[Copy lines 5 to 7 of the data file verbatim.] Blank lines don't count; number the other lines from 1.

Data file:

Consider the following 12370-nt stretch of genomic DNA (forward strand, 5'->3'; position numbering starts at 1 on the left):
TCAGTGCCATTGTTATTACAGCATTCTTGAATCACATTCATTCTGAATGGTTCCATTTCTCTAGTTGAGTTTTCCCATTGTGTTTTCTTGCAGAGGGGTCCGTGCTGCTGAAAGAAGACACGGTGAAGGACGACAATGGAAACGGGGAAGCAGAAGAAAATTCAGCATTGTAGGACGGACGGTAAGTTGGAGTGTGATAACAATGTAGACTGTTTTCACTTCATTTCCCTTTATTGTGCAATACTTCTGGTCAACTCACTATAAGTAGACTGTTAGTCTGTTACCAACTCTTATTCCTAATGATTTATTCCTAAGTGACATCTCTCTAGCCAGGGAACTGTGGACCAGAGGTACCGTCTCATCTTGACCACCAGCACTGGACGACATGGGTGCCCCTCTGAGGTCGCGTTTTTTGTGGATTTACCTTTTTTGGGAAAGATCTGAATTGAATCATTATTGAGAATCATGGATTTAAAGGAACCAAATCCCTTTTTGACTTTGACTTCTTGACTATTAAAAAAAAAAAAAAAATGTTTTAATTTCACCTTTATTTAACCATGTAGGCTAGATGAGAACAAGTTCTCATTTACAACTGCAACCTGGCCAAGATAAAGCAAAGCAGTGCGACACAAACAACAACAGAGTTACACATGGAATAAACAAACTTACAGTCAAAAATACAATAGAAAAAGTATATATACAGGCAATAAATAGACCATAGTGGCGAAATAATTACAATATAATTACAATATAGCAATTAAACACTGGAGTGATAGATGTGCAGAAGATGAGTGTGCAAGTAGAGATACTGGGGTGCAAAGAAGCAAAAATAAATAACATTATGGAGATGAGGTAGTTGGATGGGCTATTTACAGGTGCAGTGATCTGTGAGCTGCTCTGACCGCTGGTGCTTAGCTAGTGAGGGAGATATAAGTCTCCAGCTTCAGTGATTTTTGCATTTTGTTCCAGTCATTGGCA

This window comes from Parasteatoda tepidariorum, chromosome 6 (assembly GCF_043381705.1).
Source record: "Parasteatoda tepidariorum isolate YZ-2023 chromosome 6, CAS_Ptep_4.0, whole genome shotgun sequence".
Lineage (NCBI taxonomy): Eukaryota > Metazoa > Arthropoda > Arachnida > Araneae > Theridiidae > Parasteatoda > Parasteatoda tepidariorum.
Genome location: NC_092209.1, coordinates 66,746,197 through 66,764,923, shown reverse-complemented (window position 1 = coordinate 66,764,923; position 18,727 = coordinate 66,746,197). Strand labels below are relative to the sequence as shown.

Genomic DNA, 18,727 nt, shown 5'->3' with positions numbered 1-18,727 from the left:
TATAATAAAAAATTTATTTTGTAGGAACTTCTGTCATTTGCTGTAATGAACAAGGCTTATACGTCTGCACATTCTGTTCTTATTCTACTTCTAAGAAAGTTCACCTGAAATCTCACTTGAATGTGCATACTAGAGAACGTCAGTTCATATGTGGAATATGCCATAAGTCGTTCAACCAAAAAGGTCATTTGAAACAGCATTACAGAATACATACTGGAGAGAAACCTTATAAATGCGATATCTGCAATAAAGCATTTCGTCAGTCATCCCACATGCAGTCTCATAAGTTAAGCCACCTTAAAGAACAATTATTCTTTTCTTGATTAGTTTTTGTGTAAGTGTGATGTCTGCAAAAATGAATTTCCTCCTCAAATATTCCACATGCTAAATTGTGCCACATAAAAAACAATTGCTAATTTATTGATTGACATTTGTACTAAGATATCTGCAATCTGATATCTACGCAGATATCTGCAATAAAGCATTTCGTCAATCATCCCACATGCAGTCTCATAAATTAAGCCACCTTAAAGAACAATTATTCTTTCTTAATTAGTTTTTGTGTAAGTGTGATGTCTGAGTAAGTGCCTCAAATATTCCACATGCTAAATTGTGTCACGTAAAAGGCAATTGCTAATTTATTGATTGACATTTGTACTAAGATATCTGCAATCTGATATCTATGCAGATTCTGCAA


Lineage (NCBI taxonomy): Eukaryota > Metazoa > Arthropoda > Arachnida > Araneae > Theridiidae > Parasteatoda > Parasteatoda tepidariorum.
Genome location: NC_092209.1, coordinates 66,746,197 through 66,764,923, shown reverse-complemented (window position 1 = coordinate 66,764,923; position 18,727 = coordinate 66,746,197). Strand labels below are relative to the sequence as shown.

Genomic DNA, 18,727 nt, shown 5'->3' with positions numbered 1-18,727 from the left: